(1) No revision petition was maintainable with the Central Government against the order of the State Govt. dated 2nd July, 1970 either under provisions of the 1948 Act read with the 1949 Rules or under the provisions of the 1957 Act read with the 1960 Rules & that the order of the Central Government was, therefore, completely without jurisdiction.

(2) The earlier judgment of the District Judge, Bhilwara, in the Civil Suit filed by respondent No. 2, rejecting the claim of respondent No. 2 both with regards to the liability for payment of dead rent as well as royalty, operates as res judicata and it was not open to the Central Government to arrive at a finding different from that arrived at by the District Judge in the said suit. The impugned order of the Central Government thus suffers from an error of law apparent on the face of the said order.

(3) The Central Government, in its order dated 2nd February 1959, had expressed the view that the later case was in continuance of the former one and the State Government was entitled to realise dead rent from respondent No. 2 from the very first year and it was not permissible for the Central Government to take a different view subsequently in the impugned order dated 17th December, 1971.

4. Shri H.M. Parekh, the learned Counsel for respondent No. 2 has raised a preliminary objection with regard to the maintainability of the writ petition and has submitted that the State Government, being authority subordinate to the Central Government, could not challenge the order of the Central Government by means of the petition under Article 226 of the Constitution. As regards the merits the submission of the learned Counsel for respondent No. 2 is that the revision petition of respondent No. 2 against the order of the State Government dated 2nd July, 1970 was maintainable under Section 30 of the Mines and Mineral (Regulation of Development) Act, 1957 (hereinafter referred to as the '1957 Act') & Rules 54 & 55 of the 1960 Rules. The learned Counsel has also submitted that the plea of res-judicata was not raised by the State Government in the comments sent by it to the Central Government in reply to the revision petition of respondent No. 2 and moreover the State Government, having itself considered the representation of respondent No. 2 on merits, had waived the plea of res judicata arising out of the; judgment of the District Judge in the Civil Suit filed by respondent No. 2

5. In so far as the preliminary objection raised by the counsel for respondent No. 2 is concerned, I am of the view that there is no merit in the grid objection. The position of the State Government in the present case is not merely that of a Tribunal deciding a dispute with regard to the respective rights of two contesting parties. In the present case the dispute was between the State Government on the one hand & respondent No. 2 on the other hand with regard to the liability for the dead rent and royalty payable by the respondent No. 2 and by its order dated 2nd July, 1970, the State Government had decided the said dispute against respondent No. 2. By the impugned order the Central Government has set aside the said order of the State Government. It cannot be said that the State Government cannot be regarded as a person Aggrieved by the impugned order and that it is not open to the State Government to challenge the validity of the said order by means of the petition under Article 226 of the Constitution In this context, it may be relevant to take note of the observations of Das, J. (as he then was) in Province of Bombay v. Khushal Das S. Advani : [1950]1SCR621 :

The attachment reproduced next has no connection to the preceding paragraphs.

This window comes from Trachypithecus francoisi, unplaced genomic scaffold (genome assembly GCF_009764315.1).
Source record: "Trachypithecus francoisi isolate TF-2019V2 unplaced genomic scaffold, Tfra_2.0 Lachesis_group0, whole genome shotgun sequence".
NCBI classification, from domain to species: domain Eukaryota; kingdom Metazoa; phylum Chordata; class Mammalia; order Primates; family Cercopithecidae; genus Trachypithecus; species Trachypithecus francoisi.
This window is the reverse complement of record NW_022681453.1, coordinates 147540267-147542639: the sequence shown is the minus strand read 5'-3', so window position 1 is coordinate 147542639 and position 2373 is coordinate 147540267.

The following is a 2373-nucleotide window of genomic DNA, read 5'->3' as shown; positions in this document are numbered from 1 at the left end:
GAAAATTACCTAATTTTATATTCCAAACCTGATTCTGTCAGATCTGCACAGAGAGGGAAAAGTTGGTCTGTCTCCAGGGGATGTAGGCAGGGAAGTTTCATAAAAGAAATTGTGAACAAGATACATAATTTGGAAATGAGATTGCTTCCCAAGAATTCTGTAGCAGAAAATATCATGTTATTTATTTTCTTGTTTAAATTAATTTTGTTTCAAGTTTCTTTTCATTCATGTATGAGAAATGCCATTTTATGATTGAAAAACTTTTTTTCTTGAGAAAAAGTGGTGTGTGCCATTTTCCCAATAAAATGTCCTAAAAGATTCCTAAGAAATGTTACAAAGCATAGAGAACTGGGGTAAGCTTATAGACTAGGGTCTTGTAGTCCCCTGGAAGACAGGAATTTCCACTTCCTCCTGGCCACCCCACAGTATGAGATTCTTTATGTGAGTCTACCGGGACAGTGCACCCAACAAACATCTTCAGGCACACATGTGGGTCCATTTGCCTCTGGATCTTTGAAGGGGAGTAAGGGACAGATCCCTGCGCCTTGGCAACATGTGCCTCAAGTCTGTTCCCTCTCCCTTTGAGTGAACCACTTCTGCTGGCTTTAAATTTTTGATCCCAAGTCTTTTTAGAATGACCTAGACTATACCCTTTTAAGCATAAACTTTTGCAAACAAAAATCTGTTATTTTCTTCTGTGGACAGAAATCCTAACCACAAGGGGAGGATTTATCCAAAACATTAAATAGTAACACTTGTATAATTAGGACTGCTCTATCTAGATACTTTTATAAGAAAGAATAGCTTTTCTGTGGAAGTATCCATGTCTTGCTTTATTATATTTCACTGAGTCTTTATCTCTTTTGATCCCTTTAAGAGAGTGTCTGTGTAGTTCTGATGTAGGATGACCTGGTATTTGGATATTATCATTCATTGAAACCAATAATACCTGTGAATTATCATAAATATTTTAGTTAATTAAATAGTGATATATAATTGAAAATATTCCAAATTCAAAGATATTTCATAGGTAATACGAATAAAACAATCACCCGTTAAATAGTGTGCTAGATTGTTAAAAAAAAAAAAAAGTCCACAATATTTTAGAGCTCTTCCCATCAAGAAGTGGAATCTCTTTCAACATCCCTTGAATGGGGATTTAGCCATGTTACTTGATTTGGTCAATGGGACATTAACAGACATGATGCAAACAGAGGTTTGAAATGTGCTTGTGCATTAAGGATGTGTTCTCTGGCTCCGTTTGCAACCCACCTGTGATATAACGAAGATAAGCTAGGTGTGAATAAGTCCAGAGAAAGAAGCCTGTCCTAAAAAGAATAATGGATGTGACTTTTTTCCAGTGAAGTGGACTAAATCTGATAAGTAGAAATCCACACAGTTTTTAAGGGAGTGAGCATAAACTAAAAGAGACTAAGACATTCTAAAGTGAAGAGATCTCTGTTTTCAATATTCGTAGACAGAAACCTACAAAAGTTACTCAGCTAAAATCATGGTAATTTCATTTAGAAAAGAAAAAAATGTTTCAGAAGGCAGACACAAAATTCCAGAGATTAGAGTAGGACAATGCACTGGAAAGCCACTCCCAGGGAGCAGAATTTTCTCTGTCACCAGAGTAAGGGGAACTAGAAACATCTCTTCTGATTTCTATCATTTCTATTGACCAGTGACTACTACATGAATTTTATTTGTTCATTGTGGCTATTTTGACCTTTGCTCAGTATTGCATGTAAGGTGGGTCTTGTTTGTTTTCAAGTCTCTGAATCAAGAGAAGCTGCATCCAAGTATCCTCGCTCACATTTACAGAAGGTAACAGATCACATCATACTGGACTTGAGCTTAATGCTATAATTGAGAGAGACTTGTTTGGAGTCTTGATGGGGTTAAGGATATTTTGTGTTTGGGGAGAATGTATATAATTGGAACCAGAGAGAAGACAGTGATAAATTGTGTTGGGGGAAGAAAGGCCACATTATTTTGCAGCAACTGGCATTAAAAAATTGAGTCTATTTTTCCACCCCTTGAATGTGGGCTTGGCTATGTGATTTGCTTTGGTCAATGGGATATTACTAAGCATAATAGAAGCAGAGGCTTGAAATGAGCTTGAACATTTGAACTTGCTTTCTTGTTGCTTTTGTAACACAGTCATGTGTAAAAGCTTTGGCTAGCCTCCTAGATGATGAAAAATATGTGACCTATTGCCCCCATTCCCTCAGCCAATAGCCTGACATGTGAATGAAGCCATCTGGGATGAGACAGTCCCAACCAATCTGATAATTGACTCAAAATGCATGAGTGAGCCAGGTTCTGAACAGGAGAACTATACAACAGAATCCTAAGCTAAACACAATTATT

The principles, as I apprehend them, are:

(i) that if a statute empowers an authority, not being a Court in the ordinary sense, to decide disputes arising out of a claim made by one party under the statute which claim is opposed by another party and to determine the respective rights of the contesting parties who are opposed to each other there is a lis and prima facie, and in the absence of anything in the statute to the contrary it is the duty of the authority to act judicially and the decision of the authority is a quasi-judicial act; and

(ii) that if a statutory authority has power to do any act which will prejudicially affect the subject, then although there are not two patties apart from the authority and the contest is between the authority proposing to do the act and the subject opposing it, the final determination of the authority will yet be a quasi judicial act provided the authority is required by the statute to act judicially.